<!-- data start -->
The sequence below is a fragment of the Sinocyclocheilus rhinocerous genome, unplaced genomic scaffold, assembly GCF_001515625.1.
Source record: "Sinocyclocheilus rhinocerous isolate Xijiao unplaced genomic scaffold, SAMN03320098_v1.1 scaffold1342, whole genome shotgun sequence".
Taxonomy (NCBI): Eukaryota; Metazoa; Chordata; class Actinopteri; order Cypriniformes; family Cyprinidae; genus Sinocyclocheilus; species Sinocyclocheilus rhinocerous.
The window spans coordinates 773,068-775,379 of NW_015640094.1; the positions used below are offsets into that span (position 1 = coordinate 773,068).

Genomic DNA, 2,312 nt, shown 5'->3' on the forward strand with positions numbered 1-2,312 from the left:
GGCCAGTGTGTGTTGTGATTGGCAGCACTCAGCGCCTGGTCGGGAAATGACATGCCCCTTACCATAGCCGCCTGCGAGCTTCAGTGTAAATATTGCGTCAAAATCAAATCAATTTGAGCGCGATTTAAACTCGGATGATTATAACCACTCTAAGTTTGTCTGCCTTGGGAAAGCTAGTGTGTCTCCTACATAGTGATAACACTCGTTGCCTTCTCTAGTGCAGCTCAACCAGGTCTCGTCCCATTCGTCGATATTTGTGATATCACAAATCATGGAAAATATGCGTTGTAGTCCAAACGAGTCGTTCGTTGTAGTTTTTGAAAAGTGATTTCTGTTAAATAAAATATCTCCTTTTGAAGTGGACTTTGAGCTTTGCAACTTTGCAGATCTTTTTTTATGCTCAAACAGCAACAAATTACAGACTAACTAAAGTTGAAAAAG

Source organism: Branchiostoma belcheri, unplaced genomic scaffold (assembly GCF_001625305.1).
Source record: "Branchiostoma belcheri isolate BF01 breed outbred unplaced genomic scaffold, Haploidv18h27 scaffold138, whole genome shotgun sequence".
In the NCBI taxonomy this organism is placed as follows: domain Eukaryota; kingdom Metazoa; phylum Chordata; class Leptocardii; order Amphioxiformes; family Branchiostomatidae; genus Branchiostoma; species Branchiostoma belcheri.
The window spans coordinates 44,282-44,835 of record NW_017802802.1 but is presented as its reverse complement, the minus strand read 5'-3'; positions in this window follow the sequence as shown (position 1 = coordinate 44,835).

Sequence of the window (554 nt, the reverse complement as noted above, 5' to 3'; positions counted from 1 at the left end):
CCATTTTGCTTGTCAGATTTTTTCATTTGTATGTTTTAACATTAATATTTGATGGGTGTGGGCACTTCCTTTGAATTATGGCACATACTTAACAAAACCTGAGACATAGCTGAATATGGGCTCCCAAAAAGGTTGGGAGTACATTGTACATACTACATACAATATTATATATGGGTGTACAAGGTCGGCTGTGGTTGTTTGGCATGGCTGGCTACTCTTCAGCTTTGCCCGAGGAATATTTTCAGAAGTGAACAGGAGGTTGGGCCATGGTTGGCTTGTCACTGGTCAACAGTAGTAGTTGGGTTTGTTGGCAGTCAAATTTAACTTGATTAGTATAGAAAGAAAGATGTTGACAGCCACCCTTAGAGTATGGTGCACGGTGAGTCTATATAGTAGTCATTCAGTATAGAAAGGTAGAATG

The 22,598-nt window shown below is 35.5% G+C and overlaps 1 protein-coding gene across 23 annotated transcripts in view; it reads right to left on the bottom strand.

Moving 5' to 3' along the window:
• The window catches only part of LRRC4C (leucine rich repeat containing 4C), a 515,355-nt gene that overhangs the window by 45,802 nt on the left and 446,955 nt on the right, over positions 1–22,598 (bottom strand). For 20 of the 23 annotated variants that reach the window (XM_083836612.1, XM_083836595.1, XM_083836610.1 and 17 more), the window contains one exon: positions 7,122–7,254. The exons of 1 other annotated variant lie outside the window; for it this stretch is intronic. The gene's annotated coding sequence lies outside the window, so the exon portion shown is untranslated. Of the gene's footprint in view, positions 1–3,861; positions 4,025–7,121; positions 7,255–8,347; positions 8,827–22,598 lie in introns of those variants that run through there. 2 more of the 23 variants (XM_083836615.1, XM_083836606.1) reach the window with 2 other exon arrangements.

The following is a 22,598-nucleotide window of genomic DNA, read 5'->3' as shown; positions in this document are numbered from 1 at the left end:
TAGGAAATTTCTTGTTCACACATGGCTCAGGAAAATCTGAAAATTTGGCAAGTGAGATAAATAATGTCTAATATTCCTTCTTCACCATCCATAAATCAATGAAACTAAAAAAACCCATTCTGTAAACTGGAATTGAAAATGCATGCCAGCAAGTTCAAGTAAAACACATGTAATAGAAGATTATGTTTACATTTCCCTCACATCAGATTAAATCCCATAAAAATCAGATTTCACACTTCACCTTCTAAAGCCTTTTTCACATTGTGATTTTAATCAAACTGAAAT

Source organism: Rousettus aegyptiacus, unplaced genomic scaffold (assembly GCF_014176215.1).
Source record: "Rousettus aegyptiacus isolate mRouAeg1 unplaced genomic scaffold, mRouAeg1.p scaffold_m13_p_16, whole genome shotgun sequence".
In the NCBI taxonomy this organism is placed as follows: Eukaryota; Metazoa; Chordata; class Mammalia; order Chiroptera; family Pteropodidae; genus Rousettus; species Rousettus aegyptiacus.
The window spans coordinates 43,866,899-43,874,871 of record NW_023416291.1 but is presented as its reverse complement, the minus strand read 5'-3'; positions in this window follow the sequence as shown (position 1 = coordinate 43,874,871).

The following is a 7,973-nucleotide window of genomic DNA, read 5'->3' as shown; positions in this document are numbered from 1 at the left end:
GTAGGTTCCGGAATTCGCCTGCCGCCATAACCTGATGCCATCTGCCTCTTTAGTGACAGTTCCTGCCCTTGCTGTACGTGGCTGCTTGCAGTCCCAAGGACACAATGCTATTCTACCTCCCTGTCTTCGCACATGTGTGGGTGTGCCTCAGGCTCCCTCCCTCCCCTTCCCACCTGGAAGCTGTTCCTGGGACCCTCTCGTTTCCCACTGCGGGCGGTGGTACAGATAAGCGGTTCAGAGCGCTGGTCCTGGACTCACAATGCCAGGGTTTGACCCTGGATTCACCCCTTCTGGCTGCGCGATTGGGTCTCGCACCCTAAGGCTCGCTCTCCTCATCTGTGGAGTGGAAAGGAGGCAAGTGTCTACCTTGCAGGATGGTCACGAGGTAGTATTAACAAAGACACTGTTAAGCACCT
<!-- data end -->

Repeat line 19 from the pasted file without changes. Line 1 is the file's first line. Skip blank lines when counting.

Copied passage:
Source record: "Rousettus aegyptiacus isolate mRouAeg1 unplaced genomic scaffold, mRouAeg1.p scaffold_m13_p_16, whole genome shotgun sequence".